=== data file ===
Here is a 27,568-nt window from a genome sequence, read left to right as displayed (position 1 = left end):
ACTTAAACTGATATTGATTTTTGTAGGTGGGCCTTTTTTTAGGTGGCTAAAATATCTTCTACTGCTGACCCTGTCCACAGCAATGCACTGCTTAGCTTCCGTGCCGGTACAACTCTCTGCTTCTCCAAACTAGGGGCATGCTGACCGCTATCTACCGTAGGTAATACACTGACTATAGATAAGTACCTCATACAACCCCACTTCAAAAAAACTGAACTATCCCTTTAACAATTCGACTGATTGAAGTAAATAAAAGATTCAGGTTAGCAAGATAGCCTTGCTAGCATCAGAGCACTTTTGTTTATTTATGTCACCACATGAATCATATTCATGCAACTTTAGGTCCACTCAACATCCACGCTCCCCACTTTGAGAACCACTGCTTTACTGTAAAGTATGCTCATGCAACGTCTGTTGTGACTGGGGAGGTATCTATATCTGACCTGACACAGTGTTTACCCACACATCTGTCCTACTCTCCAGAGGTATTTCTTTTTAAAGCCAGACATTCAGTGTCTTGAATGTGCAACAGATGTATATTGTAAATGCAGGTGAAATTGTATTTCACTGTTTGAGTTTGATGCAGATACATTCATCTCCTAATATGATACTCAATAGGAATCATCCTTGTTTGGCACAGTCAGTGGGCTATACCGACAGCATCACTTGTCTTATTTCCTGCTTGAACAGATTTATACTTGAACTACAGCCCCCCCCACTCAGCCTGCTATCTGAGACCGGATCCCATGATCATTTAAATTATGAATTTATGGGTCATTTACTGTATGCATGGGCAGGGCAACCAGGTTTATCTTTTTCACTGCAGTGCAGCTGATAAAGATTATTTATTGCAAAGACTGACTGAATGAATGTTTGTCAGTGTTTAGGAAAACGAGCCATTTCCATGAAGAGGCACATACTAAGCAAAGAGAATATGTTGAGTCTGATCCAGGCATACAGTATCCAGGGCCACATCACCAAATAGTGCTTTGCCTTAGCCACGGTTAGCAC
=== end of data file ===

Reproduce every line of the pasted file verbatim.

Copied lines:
Here is a 27,568-nt window from a genome sequence, read left to right as displayed (position 1 = left end):
ACTTAAACTGATATTGATTTTTGTAGGTGGGCCTTTTTTTAGGTGGCTAAAATATCTTCTACTGCTGACCCTGTCCACAGCAATGCACTGCTTAGCTTCCGTGCCGGTACAACTCTCTGCTTCTCCAAACTAGGGGCATGCTGACCGCTATCTACCGTAGGTAATACACTGACTATAGATAAGTACCTCATACAACCCCACTTCAAAAAAACTGAACTATCCCTTTAACAATTCGACTGATTGAAGTAAATAAAAGATTCAGGTTAGCAAGATAGCCTTGCTAGCATCAGAGCACTTTTGTTTATTTATGTCACCACATGAATCATATTCATGCAACTTTAGGTCCACTCAACATCCACGCTCCCCACTTTGAGAACCACTGCTTTACTGTAAAGTATGCTCATGCAACGTCTGTTGTGACTGGGGAGGTATCTATATCTGACCTGACACAGTGTTTACCCACACATCTGTCCTACTCTCCAGAGGTATTTCTTTTTAAAGCCAGACATTCAGTGTCTTGAATGTGCAACAGATGTATATTGTAAATGCAGGTGAAATTGTATTTCACTGTTTGAGTTTGATGCAGATACATTCATCTCCTAATATGATACTCAATAGGAATCATCCTTGTTTGGCACAGTCAGTGGGCTATACCGACAGCATCACTTGTCTTATTTCCTGCTTGAACAGATTTATACTTGAACTACAGCCCCCCCCACTCAGCCTGCTATCTGAGACCGGATCCCATGATCATTTAAATTATGAATTTATGGGTCATTTACTGTATGCATGGGCAGGGCAACCAGGTTTATCTTTTTCACTGCAGTGCAGCTGATAAAGATTATTTATTGCAAAGACTGACTGAATGAATGTTTGTCAGTGTTTAGGAAAACGAGCCATTTCCATGAAGAGGCACATACTAAGCAAAGAGAATATGTTGAGTCTGATCCAGGCATACAGTATCCAGGGCCACATCACCAAATAGTGCTTTGCCTTAGCCACGGTTAGCAC